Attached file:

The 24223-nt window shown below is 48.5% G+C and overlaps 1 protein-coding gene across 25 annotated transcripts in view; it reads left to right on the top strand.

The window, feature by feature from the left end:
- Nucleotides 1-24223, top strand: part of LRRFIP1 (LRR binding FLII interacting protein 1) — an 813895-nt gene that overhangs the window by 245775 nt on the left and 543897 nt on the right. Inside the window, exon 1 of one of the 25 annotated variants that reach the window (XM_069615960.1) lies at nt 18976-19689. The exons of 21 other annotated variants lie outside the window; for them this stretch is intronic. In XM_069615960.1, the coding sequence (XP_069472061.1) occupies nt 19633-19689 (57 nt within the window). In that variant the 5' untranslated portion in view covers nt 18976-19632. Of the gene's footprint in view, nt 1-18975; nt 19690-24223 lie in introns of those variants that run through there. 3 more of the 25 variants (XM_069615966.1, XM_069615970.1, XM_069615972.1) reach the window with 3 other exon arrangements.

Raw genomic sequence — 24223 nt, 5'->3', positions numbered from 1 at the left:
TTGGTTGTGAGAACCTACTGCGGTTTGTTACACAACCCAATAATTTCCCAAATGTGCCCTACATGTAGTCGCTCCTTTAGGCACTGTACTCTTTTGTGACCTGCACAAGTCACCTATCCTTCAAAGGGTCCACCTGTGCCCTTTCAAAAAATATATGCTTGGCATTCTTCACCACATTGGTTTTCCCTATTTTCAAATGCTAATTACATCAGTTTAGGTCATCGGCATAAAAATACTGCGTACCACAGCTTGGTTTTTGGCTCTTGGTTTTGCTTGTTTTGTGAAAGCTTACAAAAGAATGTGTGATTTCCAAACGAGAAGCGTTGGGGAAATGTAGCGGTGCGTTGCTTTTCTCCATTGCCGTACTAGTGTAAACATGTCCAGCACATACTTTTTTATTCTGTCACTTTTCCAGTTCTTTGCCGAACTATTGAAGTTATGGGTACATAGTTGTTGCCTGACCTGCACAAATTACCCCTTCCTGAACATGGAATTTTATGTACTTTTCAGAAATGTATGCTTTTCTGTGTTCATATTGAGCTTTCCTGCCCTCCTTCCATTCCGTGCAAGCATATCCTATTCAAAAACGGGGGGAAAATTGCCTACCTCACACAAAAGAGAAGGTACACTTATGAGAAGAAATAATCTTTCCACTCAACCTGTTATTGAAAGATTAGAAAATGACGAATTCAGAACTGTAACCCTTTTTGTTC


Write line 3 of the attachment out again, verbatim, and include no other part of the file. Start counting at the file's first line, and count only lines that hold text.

- Nucleotides 1-24223, top strand: part of LRRFIP1 (LRR binding FLII interacting protein 1) — an 813895-nt gene that overhangs the window by 245775 nt on the left and 543897 nt on the right. Inside the window, exon 1 of one of the 25 annotated variants that reach the window (XM_069615960.1) lies at nt 18976-19689. The exons of 21 other annotated variants lie outside the window; for them this stretch is intronic. In XM_069615960.1, the coding sequence (XP_069472061.1) occupies nt 19633-19689 (57 nt within the window). In that variant the 5' untranslated portion in view covers nt 18976-19632. Of the gene's footprint in view, nt 1-18975; nt 19690-24223 lie in introns of those variants that run through there. 3 more of the 25 variants (XM_069615966.1, XM_069615970.1, XM_069615972.1) reach the window with 3 other exon arrangements.